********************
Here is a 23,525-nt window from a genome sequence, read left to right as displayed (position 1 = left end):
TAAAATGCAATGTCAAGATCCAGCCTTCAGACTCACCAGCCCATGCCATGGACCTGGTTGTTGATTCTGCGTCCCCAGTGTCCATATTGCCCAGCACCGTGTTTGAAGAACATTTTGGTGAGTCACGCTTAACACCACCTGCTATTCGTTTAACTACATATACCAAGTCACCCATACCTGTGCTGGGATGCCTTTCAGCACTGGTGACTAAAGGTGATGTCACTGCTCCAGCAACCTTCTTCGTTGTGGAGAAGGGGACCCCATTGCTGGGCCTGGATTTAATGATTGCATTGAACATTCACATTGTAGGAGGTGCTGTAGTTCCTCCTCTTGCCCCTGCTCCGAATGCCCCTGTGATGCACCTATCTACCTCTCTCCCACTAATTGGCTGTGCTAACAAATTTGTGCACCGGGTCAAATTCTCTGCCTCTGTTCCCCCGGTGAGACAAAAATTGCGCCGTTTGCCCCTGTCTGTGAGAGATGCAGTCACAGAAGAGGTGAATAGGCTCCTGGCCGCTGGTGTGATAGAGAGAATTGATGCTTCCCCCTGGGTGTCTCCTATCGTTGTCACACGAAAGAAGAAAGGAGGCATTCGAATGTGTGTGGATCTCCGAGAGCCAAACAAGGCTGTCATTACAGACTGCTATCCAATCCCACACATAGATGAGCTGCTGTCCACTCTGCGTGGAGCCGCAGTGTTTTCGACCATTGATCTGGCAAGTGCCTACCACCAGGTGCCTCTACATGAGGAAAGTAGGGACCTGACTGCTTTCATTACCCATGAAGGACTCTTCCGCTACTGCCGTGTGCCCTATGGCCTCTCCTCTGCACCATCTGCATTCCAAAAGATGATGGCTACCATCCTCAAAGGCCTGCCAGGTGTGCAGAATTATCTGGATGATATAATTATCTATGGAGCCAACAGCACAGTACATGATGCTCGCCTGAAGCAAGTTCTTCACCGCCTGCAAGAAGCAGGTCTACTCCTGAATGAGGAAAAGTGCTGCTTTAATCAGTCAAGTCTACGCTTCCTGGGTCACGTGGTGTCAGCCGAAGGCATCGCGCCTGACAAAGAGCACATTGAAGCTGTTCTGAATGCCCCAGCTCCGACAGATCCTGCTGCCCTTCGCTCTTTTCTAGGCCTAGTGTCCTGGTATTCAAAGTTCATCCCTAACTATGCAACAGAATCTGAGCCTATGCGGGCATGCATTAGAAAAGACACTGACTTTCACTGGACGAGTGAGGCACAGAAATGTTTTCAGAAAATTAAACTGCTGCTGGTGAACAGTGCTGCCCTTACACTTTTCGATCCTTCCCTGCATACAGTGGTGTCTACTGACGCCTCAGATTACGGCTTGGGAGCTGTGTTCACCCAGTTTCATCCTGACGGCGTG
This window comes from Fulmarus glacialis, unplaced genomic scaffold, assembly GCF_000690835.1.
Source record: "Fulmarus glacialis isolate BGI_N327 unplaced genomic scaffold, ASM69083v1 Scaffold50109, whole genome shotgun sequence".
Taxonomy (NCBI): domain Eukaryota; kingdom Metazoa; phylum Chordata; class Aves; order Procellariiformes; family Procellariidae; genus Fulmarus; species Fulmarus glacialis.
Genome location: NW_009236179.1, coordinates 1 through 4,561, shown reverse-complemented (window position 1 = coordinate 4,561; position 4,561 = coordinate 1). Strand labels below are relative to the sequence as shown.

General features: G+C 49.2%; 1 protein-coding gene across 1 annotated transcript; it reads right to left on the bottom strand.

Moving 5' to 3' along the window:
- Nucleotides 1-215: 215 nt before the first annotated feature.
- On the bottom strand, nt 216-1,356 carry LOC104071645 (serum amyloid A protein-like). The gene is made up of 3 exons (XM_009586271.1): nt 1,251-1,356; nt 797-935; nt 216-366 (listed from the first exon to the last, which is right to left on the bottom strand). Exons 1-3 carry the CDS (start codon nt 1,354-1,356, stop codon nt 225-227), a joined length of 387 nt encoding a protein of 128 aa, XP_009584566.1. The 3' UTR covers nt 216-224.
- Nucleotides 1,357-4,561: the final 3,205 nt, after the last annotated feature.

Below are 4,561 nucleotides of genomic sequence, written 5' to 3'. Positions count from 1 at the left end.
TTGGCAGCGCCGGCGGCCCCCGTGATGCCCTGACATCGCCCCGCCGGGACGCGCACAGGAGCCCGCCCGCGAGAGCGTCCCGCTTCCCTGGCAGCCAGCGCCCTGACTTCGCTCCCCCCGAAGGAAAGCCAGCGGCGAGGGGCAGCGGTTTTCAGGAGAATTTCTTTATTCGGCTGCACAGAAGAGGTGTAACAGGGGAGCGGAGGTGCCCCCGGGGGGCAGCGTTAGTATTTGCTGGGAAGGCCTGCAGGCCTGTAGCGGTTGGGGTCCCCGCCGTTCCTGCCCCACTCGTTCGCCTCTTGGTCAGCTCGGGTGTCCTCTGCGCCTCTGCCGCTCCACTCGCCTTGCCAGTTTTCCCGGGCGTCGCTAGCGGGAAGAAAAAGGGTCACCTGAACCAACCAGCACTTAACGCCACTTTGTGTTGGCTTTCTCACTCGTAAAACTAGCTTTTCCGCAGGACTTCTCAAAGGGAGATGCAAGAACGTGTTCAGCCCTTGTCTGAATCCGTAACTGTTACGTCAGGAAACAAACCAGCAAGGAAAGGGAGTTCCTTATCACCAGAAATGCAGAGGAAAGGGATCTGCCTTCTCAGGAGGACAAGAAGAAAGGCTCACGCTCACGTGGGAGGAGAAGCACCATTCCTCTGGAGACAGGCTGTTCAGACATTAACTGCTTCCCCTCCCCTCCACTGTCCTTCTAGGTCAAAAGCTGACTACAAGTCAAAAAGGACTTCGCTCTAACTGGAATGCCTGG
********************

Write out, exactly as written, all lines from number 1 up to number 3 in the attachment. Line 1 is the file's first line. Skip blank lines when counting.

Here is a 23,525-nt window from a genome sequence, read left to right as displayed (position 1 = left end):
TAAAATGCAATGTCAAGATCCAGCCTTCAGACTCACCAGCCCATGCCATGGACCTGGTTGTTGATTCTGCGTCCCCAGTGTCCATATTGCCCAGCACCGTGTTTGAAGAACATTTTGGTGAGTCACGCTTAACACCACCTGCTATTCGTTTAACTACATATACCAAGTCACCCATACCTGTGCTGGGATGCCTTTCAGCACTGGTGACTAAAGGTGATGTCACTGCTCCAGCAACCTTCTTCGTTGTGGAGAAGGGGACCCCATTGCTGGGCCTGGATTTAATGATTGCATTGAACATTCACATTGTAGGAGGTGCTGTAGTTCCTCCTCTTGCCCCTGCTCCGAATGCCCCTGTGATGCACCTATCTACCTCTCTCCCACTAATTGGCTGTGCTAACAAATTTGTGCACCGGGTCAAATTCTCTGCCTCTGTTCCCCCGGTGAGACAAAAATTGCGCCGTTTGCCCCTGTCTGTGAGAGATGCAGTCACAGAAGAGGTGAATAGGCTCCTGGCCGCTGGTGTGATAGAGAGAATTGATGCTTCCCCCTGGGTGTCTCCTATCGTTGTCACACGAAAGAAGAAAGGAGGCATTCGAATGTGTGTGGATCTCCGAGAGCCAAACAAGGCTGTCATTACAGACTGCTATCCAATCCCACACATAGATGAGCTGCTGTCCACTCTGCGTGGAGCCGCAGTGTTTTCGACCATTGATCTGGCAAGTGCCTACCACCAGGTGCCTCTACATGAGGAAAGTAGGGACCTGACTGCTTTCATTACCCATGAAGGACTCTTCCGCTACTGCCGTGTGCCCTATGGCCTCTCCTCTGCACCATCTGCATTCCAAAAGATGATGGCTACCATCCTCAAAGGCCTGCCAGGTGTGCAGAATTATCTGGATGATATAATTATCTATGGAGCCAACAGCACAGTACATGATGCTCGCCTGAAGCAAGTTCTTCACCGCCTGCAAGAAGCAGGTCTACTCCTGAATGAGGAAAAGTGCTGCTTTAATCAGTCAAGTCTACGCTTCCTGGGTCACGTGGTGTCAGCCGAAGGCATCGCGCCTGACAAAGAGCACATTGAAGCTGTTCTGAATGCCCCAGCTCCGACAGATCCTGCTGCCCTTCGCTCTTTTCTAGGCCTAGTGTCCTGGTATTCAAAGTTCATCCCTAACTATGCAACAGAATCTGAGCCTATGCGGGCATGCATTAGAAAAGACACTGACTTTCACTGGACGAGTGAGGCACAGAAATGTTTTCAGAAAATTAAACTGCTGCTGGTGAACAGTGCTGCCCTTACACTTTTCGATCCTTCCCTGCATACAGTGGTGTCTACTGACGCCTCAGATTACGGCTTGGGAGCTGTGTTCACCCAGTTTCATCCTGACGGCGTG
This window comes from Fulmarus glacialis, unplaced genomic scaffold, assembly GCF_000690835.1.